Cast your net a little wider

A phenomenon that has transformed my life in recent years is the ready availability of audiobooks and podcasts. When I’m shaving, driving, or walking the dog, I’m usually also reading a book, learning something new, keeping up with technology news, or sometimes just being entertained. My iPhone/iPods are used for speech much more than for music, and my bluetooth headset and car hands-free kit are seldom used for actual phone calls! Travelling time, in particular, I no longer think of as ‘wasted time’.

On the audiobook front, the only way to do this is to subscribe to (or your country’s variant). Audiobooks can be fairly pricey if you buy them individually — longer ones, in particular, can run to £20–40 — but an £8 monthly subscription will get you a book each month. I ‘read’ many more books now while walking across fields than I used to get through by turning a page or two in the last few minutes before I fell asleep. I use the Audible iPhone app for downloading and listening to them.

For podcasts, my first recommendation is not to try and listen to them using iTunes or Apple’s Podcast apps. Far better is to get a third-party app designed for the purpose, (unless you have an old-style iPod which can only be managed in iTunes). My current favourite is Downcast, which will do things like keep your current listening progress in sync across multiple devices, and let you skip backwards and forwards (e.g. to jump advertisments) using easy swipe gestures. Instacast is also a worthy contender.

Anyway, the main reason for this post was to recommend two podcasts that I’ve found consistently interesting and of high quality.

Mac Power Users

The first is Mac Power Users. Now, you might assume from the title that this weekly programme is all about obscure command-line incantations and developer toolkits, but on the contrary, it’s for normal humans, by normal humans; David and Katie are practising lawyers who just have an interest in getting the most out of their technology, and talking to other guests about how they do the same. And while most of it is definitely for Mac users, some episodes, like this excellent discussions with Fraser Speirs about technology in education, are of more general interest. Sometimes they’ll dive deep into a favourite utility, like Hazel, or a topic, like ‘Geek Fitness’. And at other times, such as when interviewing Alex Lindsay, they end up talking more about efficient ways to get through airport security than about the Apple gear they’re carrying! Unlike many of the podcasts I subscribe to, this one is not primarily about technology news, and I like David and Katie’s relaxed but professional approach.


The Skeptics’ Guide to the Universe, known as ‘SGU’ to its numerous fans, is a discussion of recent and historical science news hosted by some very smart people — Steven Novella, for example, is a neurologist at Yale — who try to separate fact from fiction. They do a lot of background research on stuff that has recently made media headlines, and present the results in an interesting and entertaining way. Recommended if you want to keep your head when all around you are losing theirs.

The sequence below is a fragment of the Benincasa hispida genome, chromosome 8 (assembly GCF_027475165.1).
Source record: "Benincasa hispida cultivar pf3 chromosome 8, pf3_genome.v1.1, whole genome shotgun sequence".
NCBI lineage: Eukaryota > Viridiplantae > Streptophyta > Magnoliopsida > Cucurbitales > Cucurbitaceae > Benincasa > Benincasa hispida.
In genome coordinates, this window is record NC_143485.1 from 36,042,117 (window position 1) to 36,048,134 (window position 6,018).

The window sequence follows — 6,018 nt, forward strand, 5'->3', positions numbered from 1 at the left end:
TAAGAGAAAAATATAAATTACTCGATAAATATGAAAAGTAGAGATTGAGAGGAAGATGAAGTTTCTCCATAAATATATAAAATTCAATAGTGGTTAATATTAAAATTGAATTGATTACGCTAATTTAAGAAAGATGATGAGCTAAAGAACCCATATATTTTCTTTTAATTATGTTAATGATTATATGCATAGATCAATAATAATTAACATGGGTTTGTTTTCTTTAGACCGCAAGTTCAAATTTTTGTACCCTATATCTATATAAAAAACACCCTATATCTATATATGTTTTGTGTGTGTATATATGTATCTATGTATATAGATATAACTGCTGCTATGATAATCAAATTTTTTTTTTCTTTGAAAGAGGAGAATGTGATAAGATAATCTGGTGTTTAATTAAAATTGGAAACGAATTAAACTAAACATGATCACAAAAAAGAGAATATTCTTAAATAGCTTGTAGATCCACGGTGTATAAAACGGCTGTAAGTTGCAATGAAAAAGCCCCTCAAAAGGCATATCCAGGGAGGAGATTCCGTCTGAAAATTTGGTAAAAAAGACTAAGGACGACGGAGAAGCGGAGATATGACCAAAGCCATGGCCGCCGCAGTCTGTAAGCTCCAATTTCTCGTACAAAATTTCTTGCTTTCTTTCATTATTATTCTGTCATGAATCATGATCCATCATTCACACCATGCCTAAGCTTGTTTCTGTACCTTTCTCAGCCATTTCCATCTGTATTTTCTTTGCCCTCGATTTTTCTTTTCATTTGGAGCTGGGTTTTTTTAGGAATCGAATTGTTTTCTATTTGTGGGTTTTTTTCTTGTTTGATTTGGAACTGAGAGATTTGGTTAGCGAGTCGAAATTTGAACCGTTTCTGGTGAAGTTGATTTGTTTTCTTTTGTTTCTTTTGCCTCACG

Both of these should be easy to find using your podcatcher of choice – just search for the names.

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And if £8 a month feels a bit expensive for Audible (compared to all those TV ads for film equivalents), it’s possible to pay £70 annually instead (equivalent to £5.83 per month). So thanks Q for the timely reminder to change!

Must give SGU a try…

Ah! Thanks, Aideen!

Have just switched to annual membership too!


My problem with these, and quite a few other podcasts, is length and ‘flabbiness’. With a good editor they would both be down to around 45 minutes of solid content.

It might be a brand rule with Mac Power Users as all of the 5 by 5 podcasts I’ve listened to run to over an hour and a half. If the Beatles can fit Sgt Pepper into under 40 minutes I don’t see why and podcast should go longer 😉

Hi Andy –

Yes, I see your point, though the ‘informal chat’ model is popular, perhaps because editing episodes probably takes more than recording them! As Pascal said, if I’d had more time, I’d have written you a shorter letter…

It doesn’t, in general, bother me because I think of them more as background radio than as something for which I’m setting aside my time. Single-presenter shows tend to be more concise, but the group discussion does allow for different points of view and areas of expertise.

Also, I guess, having a longer show allows you to fit in more commercials, for the podcasts which depend on them.
SGU, though, despite following this format, tends to move along reasonably briskly, and is advertisement-free.


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